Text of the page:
A zoo manager is in charge of planning, directing, evaluating, and coordinating zoo operations. He or she supervises employees as well as the care and handling of animals. A zoo manager is also responsible for relaying information and direction to personnel, implementing procedures related to animal care and collection, supervising the maintenance of facilities, and ensuring compliance with laws relevant to zoo operations.
The extent of a zoo manager’s duties ranges from administrative tasks to marketing and public relations. He or she is responsible for implementing policies, planning annual budget and managing expenditures, conferring with executives to establish and improve procedures and goals, assigning responsibilities and schedules, establishing work principles and conducting employee evaluations, maintaining inventories and zoological specimens, overseeing the design and restoration of exhibits, and directing overall facility maintenance. A zoo manager is also involved with developing sales strategies, promotional events and fund raising activities; handling public questions and complaints; corresponding with other facilities and institutions to exchange information; consulting with veterinarians and establishing animal care such as handling methods, dietary needs, habitat, and sanitation procedures.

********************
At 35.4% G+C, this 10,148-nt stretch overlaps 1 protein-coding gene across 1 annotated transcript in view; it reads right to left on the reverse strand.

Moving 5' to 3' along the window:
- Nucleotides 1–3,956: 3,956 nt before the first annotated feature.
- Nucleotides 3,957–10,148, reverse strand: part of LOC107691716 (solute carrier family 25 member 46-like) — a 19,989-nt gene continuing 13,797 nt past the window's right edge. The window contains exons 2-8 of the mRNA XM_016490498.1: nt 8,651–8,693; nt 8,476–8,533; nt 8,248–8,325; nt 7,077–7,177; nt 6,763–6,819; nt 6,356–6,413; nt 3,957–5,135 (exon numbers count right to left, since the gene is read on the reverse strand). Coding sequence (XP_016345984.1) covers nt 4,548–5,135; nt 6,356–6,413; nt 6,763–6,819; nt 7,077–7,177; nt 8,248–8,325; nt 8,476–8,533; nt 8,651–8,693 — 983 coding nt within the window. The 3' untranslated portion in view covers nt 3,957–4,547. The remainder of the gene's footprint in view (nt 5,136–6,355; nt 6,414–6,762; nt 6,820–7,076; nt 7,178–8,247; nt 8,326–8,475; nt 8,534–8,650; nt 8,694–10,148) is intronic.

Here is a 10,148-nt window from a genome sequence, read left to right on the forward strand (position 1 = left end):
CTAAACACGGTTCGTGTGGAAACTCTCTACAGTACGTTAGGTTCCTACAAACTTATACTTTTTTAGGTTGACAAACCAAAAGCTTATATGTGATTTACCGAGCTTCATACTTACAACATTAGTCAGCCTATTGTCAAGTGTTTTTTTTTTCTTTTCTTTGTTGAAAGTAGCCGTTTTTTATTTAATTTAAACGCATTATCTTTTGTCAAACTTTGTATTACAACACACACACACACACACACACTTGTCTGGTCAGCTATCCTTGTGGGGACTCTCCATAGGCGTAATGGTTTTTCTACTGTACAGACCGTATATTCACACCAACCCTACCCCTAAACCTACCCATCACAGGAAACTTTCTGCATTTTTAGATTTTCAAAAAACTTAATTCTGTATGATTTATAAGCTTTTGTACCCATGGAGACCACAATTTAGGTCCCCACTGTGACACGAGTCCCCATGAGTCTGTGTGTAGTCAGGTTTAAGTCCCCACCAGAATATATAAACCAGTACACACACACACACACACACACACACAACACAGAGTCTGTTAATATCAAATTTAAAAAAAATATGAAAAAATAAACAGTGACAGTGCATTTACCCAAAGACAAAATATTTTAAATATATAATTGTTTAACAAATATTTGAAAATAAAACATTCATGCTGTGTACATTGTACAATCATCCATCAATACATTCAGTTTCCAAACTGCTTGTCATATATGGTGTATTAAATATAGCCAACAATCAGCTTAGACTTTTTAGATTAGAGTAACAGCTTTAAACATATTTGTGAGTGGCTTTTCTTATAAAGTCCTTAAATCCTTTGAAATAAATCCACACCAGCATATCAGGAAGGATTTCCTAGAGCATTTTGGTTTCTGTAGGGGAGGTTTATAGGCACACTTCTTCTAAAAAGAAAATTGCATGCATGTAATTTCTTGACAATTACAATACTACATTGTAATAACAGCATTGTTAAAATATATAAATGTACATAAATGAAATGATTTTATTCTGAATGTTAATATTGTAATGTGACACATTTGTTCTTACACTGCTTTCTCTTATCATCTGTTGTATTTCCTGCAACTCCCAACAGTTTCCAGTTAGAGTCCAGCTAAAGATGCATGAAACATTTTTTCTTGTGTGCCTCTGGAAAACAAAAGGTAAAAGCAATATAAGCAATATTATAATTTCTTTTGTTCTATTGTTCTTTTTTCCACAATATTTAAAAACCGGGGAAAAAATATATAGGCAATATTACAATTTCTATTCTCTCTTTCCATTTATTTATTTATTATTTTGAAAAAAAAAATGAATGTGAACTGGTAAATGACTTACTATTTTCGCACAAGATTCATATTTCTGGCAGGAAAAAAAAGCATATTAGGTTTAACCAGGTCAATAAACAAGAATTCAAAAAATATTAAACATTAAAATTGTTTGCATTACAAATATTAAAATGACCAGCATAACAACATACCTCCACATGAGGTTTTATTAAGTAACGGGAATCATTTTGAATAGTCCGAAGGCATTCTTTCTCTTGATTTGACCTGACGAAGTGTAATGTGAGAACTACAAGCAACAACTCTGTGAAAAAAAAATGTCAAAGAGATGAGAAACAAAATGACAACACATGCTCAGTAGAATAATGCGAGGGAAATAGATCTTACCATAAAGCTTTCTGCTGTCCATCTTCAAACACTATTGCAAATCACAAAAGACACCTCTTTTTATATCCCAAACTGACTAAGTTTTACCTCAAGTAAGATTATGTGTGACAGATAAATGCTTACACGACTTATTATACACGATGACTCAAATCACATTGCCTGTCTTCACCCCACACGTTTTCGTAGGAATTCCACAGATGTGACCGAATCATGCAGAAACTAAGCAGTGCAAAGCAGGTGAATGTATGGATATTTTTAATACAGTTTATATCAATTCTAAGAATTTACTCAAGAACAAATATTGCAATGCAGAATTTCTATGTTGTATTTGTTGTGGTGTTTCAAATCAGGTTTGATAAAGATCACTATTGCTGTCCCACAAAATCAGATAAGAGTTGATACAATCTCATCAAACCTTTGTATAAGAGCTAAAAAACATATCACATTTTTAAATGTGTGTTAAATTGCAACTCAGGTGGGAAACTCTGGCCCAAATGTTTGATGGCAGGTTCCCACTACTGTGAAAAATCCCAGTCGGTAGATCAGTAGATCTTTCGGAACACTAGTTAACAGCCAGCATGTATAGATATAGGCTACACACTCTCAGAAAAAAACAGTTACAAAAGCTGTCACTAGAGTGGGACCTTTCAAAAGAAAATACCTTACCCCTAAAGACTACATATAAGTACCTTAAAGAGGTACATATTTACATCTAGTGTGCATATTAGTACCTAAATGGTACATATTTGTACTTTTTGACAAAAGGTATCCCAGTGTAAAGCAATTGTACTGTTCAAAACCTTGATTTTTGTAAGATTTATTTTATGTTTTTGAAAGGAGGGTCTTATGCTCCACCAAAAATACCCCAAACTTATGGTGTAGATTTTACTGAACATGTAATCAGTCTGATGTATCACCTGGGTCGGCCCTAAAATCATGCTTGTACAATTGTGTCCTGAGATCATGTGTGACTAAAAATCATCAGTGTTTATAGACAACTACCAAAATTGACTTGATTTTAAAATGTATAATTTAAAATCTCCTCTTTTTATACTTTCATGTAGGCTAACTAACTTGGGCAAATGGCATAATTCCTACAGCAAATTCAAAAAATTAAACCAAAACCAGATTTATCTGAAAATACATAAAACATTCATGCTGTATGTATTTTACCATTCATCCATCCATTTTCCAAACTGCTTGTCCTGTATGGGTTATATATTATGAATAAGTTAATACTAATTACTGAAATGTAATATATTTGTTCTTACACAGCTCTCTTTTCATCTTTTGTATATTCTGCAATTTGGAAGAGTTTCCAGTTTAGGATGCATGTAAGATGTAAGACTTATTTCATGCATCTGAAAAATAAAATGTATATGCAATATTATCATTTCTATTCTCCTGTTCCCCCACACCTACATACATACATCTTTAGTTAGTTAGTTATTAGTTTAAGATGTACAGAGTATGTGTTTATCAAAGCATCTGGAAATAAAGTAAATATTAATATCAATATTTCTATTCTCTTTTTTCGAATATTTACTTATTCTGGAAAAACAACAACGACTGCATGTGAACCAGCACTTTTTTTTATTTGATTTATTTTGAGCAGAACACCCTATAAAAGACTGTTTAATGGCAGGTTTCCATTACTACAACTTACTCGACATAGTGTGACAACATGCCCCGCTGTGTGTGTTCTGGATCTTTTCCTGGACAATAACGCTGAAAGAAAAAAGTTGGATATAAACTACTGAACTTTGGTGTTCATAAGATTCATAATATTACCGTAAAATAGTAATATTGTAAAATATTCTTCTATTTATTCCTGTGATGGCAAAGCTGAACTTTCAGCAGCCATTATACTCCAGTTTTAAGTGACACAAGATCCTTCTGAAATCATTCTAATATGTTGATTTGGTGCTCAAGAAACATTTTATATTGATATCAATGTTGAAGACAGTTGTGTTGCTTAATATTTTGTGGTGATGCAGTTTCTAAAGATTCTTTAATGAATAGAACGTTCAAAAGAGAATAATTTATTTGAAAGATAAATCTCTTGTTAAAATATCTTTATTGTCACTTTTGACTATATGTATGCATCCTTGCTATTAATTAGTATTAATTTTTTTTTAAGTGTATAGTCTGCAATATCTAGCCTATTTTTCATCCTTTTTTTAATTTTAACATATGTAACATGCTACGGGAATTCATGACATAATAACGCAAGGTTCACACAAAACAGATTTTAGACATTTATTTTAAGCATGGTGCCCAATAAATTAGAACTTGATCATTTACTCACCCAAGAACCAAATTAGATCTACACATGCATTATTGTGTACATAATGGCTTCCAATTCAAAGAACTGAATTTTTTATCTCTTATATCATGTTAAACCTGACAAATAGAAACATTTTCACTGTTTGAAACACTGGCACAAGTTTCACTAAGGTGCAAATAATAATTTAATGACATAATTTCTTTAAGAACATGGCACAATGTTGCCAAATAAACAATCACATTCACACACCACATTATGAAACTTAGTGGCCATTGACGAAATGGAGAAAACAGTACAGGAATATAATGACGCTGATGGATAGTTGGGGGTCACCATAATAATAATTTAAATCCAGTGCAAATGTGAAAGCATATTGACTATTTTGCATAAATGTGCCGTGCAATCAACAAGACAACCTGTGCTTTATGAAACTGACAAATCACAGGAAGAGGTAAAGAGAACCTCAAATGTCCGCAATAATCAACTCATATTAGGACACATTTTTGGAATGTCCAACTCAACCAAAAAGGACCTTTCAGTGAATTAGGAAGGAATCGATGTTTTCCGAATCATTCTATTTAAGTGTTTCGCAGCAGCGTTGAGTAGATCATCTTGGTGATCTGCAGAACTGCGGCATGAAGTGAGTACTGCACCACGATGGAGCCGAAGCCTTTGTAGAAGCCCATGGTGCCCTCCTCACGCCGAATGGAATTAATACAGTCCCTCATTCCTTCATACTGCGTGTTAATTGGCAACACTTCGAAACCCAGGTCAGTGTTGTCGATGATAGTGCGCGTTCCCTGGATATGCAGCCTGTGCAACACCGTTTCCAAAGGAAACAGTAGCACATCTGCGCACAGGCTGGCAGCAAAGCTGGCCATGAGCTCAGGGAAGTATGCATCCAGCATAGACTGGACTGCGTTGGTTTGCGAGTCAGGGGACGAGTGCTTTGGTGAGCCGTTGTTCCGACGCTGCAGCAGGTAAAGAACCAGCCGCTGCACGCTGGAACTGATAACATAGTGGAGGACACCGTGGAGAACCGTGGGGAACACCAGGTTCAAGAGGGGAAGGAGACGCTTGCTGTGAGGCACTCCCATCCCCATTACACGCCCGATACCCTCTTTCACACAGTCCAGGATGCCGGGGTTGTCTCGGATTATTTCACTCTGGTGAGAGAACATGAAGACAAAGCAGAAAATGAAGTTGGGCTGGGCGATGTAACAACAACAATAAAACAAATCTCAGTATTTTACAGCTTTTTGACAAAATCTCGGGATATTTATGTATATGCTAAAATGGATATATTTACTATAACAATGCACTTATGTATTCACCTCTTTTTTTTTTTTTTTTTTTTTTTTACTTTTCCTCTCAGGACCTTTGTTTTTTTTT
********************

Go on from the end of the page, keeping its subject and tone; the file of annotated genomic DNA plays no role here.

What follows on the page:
Education and Training Requirements:
In order to work as a zoo manager, it is necessary to obtain a bachelor’s degree in zoology, biology, veterinary science, business administration or other related fields. Most zoological gardens require applicants to have at least two years in zoo keeping experience and supervisory level work. Additional background in management and animal welfare is also favorable.
Knowledge and Skills Requirements:
To be a successful zoo manager it is essential to have an expansive knowledge in wildlife management procedures and protocols, thorough understanding of the needs and habits of the different types of animals in the zoological collection, advanced management skills, excellent communication and interpersonal skills, and possess basic knowledge in veterinary medicine. The manager should be able to develop and organize fascinating zoological exhibits; conduct interesting and instructive tours; effectively direct and coordinate personnel activities; as well as prepare documents and generate clear and concise reports.
Zoo managers typically work regular hours with weekend schedules. They work in zoological gardens, aquariums, wildlife parks and nature reserves. Though strict adherence to safety procedures minimizes occupational hazards, zoo managers take considerable risks when dealing with dangerous animals. They should be capable of moving about animal habitats and physically handling animals.
The average salary of a zoo manager is $52,000 per year. Average annual salary can vary depending on the company, size, location, experience and benefits.